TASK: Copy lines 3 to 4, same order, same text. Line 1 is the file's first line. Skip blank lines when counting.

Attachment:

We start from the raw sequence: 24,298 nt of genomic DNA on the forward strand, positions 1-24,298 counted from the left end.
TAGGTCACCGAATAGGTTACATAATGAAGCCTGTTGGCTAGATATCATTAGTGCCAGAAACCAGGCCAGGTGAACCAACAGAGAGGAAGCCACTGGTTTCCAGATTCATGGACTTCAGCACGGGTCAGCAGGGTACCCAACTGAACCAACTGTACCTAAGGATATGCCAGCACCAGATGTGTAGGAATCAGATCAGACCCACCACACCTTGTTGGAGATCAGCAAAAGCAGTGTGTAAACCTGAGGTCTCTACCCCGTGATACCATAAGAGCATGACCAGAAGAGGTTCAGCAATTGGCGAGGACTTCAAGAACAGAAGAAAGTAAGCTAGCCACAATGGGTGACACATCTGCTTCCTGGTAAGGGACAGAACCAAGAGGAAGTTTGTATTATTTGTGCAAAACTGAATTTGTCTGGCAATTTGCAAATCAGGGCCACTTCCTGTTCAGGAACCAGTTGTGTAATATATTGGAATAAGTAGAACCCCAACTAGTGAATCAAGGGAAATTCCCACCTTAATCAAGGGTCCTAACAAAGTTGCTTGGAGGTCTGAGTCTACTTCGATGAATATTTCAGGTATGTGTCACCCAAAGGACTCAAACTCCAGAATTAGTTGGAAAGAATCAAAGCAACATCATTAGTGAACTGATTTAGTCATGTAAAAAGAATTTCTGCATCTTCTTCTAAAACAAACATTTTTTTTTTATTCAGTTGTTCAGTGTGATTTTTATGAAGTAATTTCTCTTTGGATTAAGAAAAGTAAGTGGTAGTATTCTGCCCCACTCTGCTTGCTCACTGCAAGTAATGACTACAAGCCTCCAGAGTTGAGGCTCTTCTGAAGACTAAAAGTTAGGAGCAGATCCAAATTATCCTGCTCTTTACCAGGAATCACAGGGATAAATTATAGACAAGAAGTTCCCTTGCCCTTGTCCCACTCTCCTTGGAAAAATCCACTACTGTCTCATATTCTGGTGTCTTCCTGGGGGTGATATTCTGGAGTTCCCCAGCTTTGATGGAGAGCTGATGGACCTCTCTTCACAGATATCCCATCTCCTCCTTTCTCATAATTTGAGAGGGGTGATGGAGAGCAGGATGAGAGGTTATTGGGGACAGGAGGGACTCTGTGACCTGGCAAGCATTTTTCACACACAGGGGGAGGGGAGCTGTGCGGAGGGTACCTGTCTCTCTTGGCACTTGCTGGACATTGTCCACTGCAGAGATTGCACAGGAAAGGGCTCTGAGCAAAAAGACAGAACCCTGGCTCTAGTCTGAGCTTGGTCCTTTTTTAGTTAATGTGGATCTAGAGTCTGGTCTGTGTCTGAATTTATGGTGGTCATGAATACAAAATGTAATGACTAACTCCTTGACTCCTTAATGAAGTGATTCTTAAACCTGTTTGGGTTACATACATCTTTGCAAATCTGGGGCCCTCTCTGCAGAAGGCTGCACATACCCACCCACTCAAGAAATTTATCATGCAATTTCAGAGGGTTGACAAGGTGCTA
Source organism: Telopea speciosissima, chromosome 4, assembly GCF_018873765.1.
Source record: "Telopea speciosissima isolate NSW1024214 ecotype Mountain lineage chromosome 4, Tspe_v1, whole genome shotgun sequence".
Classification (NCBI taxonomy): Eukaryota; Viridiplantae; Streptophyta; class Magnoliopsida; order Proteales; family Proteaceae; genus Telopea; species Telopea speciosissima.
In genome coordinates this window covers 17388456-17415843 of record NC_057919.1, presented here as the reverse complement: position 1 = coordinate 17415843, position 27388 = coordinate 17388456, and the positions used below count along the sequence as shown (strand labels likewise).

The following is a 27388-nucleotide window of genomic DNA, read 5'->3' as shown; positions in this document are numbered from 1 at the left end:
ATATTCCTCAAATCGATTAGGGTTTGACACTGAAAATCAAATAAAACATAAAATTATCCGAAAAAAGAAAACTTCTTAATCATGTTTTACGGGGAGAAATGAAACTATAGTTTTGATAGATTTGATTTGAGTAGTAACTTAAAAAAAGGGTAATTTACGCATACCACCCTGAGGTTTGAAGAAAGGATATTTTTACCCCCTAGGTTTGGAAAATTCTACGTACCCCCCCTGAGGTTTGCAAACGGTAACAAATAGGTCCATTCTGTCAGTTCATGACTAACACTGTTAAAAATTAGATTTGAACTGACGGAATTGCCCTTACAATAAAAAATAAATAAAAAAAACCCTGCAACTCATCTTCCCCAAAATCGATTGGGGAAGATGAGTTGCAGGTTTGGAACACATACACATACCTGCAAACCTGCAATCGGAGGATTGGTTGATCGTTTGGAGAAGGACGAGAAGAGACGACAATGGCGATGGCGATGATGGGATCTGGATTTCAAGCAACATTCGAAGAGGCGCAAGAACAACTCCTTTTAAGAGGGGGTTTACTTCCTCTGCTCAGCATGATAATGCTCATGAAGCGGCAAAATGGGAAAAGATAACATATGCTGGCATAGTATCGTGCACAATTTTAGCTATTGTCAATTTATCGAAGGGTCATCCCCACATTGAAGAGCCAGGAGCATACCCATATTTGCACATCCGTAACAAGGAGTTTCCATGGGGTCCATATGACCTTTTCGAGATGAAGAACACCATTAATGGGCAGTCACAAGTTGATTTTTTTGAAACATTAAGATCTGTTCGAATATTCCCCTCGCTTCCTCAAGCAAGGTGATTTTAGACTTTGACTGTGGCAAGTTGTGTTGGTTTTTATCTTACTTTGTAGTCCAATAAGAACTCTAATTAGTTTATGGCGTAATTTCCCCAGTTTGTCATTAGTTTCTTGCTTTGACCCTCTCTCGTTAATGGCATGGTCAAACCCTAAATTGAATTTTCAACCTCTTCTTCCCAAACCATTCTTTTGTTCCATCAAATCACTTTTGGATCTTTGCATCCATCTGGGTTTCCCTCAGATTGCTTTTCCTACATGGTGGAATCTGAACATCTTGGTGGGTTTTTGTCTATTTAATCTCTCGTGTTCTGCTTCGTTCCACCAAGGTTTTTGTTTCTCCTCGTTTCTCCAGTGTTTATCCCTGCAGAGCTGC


Source organism: Telopea speciosissima, chromosome 4, assembly GCF_018873765.1.
Source record: "Telopea speciosissima isolate NSW1024214 ecotype Mountain lineage chromosome 4, Tspe_v1, whole genome shotgun sequence".